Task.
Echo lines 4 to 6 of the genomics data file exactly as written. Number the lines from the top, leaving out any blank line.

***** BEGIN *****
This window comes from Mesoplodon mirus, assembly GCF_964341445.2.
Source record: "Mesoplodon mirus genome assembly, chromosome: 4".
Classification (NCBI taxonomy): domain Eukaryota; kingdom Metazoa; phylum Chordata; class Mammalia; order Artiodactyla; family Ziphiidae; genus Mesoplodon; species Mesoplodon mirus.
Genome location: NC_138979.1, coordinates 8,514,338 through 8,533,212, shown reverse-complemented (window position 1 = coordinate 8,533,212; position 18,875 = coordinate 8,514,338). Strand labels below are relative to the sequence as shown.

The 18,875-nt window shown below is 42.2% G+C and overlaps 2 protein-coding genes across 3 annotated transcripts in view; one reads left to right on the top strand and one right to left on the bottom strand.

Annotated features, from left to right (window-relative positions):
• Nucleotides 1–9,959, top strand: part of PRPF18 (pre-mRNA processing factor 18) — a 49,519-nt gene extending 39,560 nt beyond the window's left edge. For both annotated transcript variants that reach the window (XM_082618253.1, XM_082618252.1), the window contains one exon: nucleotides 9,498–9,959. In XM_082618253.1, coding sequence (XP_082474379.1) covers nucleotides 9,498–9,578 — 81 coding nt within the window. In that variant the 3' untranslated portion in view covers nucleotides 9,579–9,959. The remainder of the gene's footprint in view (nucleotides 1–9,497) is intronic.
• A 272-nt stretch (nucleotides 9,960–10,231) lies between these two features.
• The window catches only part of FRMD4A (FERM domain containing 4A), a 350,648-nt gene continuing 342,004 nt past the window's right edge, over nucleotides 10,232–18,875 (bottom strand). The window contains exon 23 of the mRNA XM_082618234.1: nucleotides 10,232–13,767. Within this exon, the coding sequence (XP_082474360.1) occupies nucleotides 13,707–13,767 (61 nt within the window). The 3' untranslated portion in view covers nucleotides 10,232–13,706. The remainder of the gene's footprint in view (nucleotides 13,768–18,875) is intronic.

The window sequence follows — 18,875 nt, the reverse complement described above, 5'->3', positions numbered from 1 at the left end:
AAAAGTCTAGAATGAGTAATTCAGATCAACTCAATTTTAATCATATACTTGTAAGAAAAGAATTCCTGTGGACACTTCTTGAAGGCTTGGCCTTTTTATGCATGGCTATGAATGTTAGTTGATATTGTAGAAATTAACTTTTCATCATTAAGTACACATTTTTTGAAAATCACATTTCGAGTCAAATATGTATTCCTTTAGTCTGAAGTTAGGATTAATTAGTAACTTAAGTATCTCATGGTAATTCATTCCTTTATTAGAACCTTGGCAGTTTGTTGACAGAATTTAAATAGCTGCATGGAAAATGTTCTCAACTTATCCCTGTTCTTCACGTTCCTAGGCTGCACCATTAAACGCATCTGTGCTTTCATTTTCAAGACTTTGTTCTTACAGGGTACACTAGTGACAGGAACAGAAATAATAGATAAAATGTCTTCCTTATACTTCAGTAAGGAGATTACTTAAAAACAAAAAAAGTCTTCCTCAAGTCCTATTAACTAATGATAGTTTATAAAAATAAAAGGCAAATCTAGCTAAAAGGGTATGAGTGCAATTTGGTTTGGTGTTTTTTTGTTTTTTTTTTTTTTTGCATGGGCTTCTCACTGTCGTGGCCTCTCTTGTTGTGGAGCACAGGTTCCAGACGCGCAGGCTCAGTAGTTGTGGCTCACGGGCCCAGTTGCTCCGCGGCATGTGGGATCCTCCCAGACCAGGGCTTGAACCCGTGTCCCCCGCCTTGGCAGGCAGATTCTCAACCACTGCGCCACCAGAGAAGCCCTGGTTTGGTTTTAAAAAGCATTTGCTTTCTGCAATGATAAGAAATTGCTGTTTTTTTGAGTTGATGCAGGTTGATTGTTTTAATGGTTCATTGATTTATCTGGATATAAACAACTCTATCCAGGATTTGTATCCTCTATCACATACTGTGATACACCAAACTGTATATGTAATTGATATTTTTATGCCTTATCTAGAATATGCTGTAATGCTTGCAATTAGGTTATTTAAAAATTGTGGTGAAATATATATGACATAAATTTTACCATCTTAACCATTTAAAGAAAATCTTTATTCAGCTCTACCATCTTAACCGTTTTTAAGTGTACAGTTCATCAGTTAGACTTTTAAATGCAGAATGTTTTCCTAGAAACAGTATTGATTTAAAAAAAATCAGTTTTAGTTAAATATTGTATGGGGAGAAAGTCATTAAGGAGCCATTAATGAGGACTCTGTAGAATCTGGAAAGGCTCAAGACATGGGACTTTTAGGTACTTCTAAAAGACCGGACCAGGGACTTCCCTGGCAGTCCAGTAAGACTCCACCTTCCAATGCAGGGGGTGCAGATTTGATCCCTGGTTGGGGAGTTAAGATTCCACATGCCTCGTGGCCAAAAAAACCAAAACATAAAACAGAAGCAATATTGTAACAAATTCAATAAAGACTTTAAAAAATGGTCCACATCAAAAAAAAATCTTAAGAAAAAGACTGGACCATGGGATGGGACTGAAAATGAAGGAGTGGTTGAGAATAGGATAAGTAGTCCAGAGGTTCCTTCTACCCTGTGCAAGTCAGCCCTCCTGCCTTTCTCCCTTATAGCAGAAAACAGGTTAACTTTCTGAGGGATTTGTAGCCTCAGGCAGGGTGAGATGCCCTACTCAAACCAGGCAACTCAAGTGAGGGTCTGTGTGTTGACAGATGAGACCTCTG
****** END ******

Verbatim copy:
Genome location: NC_138979.1, coordinates 8,514,338 through 8,533,212, shown reverse-complemented (window position 1 = coordinate 8,533,212; position 18,875 = coordinate 8,514,338). Strand labels below are relative to the sequence as shown.

The 18,875-nt window shown below is 42.2% G+C and overlaps 2 protein-coding genes across 3 annotated transcripts in view; one reads left to right on the top strand and one right to left on the bottom strand.

Annotated features, from left to right (window-relative positions):